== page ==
Growth is a financial reality, Stroud said. In order to continue to provide high-quality education, Cornell needs to attract more students. Those students, in turn, mean more revenue for the college and more money that can be invested in academic programs. And the college is already well-positioned. There has been steady enrollment growth over the past 10 years, from under 1,000 in 2001 to the record enrollment of 1,191 this year. Stroud said 2011 marked the second-highest number of applications.
“The college’s enrollment has steadily increased over the last four to five years. We have received record numbers of applicants for admission and consistently enrolled the academically strongest and most diverse first-year classes in our history,” he said. “We have a strong foundation for considering enrollment growth for the right reasons.”
Part of the reason the college is ready, he said, is the recently-completed Extraordinary Opportunities Campaign. The campaign helped launch Dimensions, the Berry Center, the Center for Law and Society (formerly the Pre-Law program) and more. Those initiatives have made Cornell even more attractive, he said.
The first step is getting them to Cornell.
Applications have nearly quadrupled in the past 10 years, from 1,400 to about 4,000, Stroud said. Part of that is due to the ease of applying to schools using the common application, and part is that thanks to the Internet, high school students have access to more information about more colleges than ever before.
The trick isn’t just getting students to apply, though. It’s getting the right students to apply and admitting the right students. Cornell’s team tries to interview every applicant, and unlike some schools that look only at GPAs, the admission team takes writing samples and letters of recommendation seriously.
They look for achievement-oriented, intellectually curious students who they think will thrive on campus. They also look for what the students will bring to campus beyond the classroom, Stroud said, and how they’ll fit into the college community.
And he’s confident that the process is working.
“Strategic efforts to systematically grow enrollment will not change our fundamental mission regarding student recruitment. Ultimately our enrollment success depends on our ability to attract and to retain students who are a strong fit academically and personally with the Cornell College community. We’re looking for students who will thrive here and contribute to the vitality of campus life,” Stroud observed.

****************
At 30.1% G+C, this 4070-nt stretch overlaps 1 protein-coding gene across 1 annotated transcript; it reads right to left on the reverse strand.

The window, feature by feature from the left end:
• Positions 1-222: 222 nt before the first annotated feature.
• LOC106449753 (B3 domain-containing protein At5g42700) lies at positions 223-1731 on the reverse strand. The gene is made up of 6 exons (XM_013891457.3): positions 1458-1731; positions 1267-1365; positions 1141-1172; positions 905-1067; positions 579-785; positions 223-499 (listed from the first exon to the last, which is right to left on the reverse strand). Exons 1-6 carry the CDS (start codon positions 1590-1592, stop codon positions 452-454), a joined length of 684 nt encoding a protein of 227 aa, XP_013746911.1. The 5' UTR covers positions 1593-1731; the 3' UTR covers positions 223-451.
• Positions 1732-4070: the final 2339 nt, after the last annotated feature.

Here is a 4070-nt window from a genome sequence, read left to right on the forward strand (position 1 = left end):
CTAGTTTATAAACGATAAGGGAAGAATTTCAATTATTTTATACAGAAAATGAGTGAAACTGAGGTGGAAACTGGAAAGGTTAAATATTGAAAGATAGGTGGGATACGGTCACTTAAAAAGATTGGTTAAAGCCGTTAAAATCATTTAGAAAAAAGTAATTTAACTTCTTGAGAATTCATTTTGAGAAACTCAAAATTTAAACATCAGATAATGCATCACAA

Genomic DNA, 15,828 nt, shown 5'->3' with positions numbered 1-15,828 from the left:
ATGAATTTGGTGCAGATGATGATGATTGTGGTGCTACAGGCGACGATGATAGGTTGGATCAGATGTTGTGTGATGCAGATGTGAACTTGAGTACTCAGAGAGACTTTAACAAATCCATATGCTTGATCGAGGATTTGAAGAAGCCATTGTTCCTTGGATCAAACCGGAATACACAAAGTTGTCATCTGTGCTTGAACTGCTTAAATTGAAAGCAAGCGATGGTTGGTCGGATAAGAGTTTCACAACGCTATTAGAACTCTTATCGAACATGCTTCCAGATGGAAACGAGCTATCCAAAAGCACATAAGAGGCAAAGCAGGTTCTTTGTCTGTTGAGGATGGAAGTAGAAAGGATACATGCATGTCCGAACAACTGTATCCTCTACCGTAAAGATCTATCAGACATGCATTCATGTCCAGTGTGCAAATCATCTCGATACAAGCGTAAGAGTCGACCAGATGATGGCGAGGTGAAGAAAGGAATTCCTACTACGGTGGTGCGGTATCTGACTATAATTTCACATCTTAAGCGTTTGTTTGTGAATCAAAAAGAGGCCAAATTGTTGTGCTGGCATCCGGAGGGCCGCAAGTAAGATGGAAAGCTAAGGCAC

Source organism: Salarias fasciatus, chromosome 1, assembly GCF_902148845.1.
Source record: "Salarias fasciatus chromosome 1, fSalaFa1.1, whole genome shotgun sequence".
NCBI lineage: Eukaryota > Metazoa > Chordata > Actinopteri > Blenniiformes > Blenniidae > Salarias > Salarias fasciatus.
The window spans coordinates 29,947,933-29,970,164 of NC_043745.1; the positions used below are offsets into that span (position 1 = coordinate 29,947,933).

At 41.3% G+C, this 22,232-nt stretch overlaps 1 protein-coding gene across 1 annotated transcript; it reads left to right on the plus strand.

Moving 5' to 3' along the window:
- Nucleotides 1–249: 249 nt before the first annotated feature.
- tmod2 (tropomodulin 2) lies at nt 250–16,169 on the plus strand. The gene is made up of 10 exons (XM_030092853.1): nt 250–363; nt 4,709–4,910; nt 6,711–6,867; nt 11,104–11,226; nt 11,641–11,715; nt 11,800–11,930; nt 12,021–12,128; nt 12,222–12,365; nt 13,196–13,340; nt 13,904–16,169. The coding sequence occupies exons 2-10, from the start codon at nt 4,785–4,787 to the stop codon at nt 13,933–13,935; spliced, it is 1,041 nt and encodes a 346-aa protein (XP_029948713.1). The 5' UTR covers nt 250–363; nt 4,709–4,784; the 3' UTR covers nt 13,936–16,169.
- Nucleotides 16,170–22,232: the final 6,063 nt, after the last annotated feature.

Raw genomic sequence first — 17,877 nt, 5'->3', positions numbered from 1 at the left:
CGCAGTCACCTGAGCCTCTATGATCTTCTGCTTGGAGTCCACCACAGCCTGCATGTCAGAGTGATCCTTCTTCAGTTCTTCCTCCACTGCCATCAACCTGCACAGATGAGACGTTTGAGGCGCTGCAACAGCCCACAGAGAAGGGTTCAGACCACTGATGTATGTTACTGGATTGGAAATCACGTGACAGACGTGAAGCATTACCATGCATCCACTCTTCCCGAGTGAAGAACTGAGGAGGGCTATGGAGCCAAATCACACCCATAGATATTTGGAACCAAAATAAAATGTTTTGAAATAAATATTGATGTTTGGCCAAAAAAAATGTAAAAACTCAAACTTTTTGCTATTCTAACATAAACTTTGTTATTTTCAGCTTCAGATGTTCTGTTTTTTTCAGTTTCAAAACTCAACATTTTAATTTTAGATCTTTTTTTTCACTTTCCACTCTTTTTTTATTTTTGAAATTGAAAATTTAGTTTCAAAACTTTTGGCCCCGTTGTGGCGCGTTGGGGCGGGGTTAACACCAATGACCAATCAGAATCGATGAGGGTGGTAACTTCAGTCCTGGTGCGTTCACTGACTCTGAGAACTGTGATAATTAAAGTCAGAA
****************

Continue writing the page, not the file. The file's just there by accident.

There’s more to growth than just admitting more students, of course. For one, there are facilities bottlenecks on campus that limit how many students can be at Cornell right now.
The first limit is the most basic requirement—a place for them to sleep.
For the 2010–11 academic year, residence halls were running at 98 percent capacity, said John Harp, vice president for student affairs. About 110 students live off campus. Half of those are seniors and the other half are 23 or older, married, live with their families near campus or have children.
But there’s not much more room for seniors to live off campus in Mount Vernon. There have never been many apartments available around town, so their options are limited. This year, there were 1,074 students on campus and 1,093 beds. That leaves an average of 1.5 beds open in each residence hall to move people to in case of illness, conflict or some other reason. That makes moving people challenging, Harp said, and it would be compounded if the college moves to 100 percent capacity.
To that end, the college is offering a new option on a trial basis this year; 14 students will live in a wing of the Sleep Inn in Mount Vernon next year. The hotel had more rooms than it could fill on a regular basis, and the arrangement will allow the college to grow a little while planning for further facilities upgrades, Brown said.
The students who’ll live there are juniors and seniors, and they will share seven double rooms with queen-size beds. An eighth room will serve as a common area and kitchen, and the wing where students live will be behind a locked door that only they’ll be able to access.
If it works, there’s the possibility of housing more students there in the future, Brown said.
Moving forward, there are a few options for finding more housing, he said. One option is the traditional route—building a residence hall. Another is having the college work with developers, either to build apartments near campus that would be attractive to students or to contract with them to build student housing as an investment. The final option is finding more partnerships like the one with the Sleep Inn, which allow students a mix of traditional residence life—an RA, a meal plan, roommates—and non-traditional experiences.
Programs like the Sleep Inn are key to growing, Mercer said, because the college can’t build a new dorm or work with a developer to build apartments until there are enough students to fill them. So as the college continues to grow, partnerships to develop non-traditional living spaces for students are important.
Moving beyond facilities bottlenecks
Once the students are here, they need something to do—they don’t spend every waking moment studying, after all. And that’s where the Department of Student Affairs helps with both recruiting new students and retaining ones who are already on campus.